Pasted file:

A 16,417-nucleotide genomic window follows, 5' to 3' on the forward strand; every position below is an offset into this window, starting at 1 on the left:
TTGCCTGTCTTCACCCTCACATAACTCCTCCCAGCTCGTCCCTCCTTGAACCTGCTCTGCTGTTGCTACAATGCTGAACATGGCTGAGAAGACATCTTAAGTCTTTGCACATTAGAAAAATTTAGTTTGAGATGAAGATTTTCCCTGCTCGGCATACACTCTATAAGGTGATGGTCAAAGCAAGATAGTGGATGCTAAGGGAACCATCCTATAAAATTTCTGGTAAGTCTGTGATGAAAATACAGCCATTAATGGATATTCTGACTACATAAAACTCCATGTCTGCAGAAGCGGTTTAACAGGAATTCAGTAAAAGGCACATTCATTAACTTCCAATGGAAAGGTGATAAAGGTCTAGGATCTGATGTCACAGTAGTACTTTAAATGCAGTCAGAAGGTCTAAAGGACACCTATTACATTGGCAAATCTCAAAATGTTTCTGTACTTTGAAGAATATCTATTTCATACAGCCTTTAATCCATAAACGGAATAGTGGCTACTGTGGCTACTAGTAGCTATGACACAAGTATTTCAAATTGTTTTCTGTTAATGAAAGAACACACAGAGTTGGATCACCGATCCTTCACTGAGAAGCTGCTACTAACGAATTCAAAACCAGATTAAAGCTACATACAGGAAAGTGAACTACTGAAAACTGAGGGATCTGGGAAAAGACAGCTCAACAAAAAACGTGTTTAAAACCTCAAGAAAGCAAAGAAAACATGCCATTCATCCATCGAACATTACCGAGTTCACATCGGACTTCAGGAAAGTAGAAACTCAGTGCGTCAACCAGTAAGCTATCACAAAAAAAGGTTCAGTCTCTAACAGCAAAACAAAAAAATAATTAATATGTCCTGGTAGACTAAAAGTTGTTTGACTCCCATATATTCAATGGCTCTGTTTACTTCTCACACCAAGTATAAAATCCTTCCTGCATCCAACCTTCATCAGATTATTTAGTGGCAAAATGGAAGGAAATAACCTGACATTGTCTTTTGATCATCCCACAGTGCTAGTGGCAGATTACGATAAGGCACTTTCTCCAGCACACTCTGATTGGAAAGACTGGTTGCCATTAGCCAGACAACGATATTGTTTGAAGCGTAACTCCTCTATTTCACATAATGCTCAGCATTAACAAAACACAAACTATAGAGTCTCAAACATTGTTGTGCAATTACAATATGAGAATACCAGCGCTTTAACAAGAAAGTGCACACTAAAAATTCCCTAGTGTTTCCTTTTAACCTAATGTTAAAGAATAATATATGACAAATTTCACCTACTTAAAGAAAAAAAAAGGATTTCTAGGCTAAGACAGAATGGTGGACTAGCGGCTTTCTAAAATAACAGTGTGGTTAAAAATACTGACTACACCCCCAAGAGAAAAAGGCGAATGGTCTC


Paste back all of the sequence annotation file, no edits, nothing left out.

A 16,417-nucleotide genomic window follows, 5' to 3' on the forward strand; every position below is an offset into this window, starting at 1 on the left:
TTGCCTGTCTTCACCCTCACATAACTCCTCCCAGCTCGTCCCTCCTTGAACCTGCTCTGCTGTTGCTACAATGCTGAACATGGCTGAGAAGACATCTTAAGTCTTTGCACATTAGAAAAATTTAGTTTGAGATGAAGATTTTCCCTGCTCGGCATACACTCTATAAGGTGATGGTCAAAGCAAGATAGTGGATGCTAAGGGAACCATCCTATAAAATTTCTGGTAAGTCTGTGATGAAAATACAGCCATTAATGGATATTCTGACTACATAAAACTCCATGTCTGCAGAAGCGGTTTAACAGGAATTCAGTAAAAGGCACATTCATTAACTTCCAATGGAAAGGTGATAAAGGTCTAGGATCTGATGTCACAGTAGTACTTTAAATGCAGTCAGAAGGTCTAAAGGACACCTATTACATTGGCAAATCTCAAAATGTTTCTGTACTTTGAAGAATATCTATTTCATACAGCCTTTAATCCATAAACGGAATAGTGGCTACTGTGGCTACTAGTAGCTATGACACAAGTATTTCAAATTGTTTTCTGTTAATGAAAGAACACACAGAGTTGGATCACCGATCCTTCACTGAGAAGCTGCTACTAACGAATTCAAAACCAGATTAAAGCTACATACAGGAAAGTGAACTACTGAAAACTGAGGGATCTGGGAAAAGACAGCTCAACAAAAAACGTGTTTAAAACCTCAAGAAAGCAAAGAAAACATGCCATTCATCCATCGAACATTACCGAGTTCACATCGGACTTCAGGAAAGTAGAAACTCAGTGCGTCAACCAGTAAGCTATCACAAAAAAAGGTTCAGTCTCTAACAGCAAAACAAAAAAATAATTAATATGTCCTGGTAGACTAAAAGTTGTTTGACTCCCATATATTCAATGGCTCTGTTTACTTCTCACACCAAGTATAAAATCCTTCCTGCATCCAACCTTCATCAGATTATTTAGTGGCAAAATGGAAGGAAATAACCTGACATTGTCTTTTGATCATCCCACAGTGCTAGTGGCAGATTACGATAAGGCACTTTCTCCAGCACACTCTGATTGGAAAGACTGGTTGCCATTAGCCAGACAACGATATTGTTTGAAGCGTAACTCCTCTATTTCACATAATGCTCAGCATTAACAAAACACAAACTATAGAGTCTCAAACATTGTTGTGCAATTACAATATGAGAATACCAGCGCTTTAACAAGAAAGTGCACACTAAAAATTCCCTAGTGTTTCCTTTTAACCTAATGTTAAAGAATAATATATGACAAATTTCACCTACTTAAAGAAAAAAAAAGGATTTCTAGGCTAAGACAGAATGGTGGACTAGCGGCTTTCTAAAATAACAGTGTGGTTAAAAATACTGACTACACCCCCAAGAGAAAAAGGCGAATGGTCTC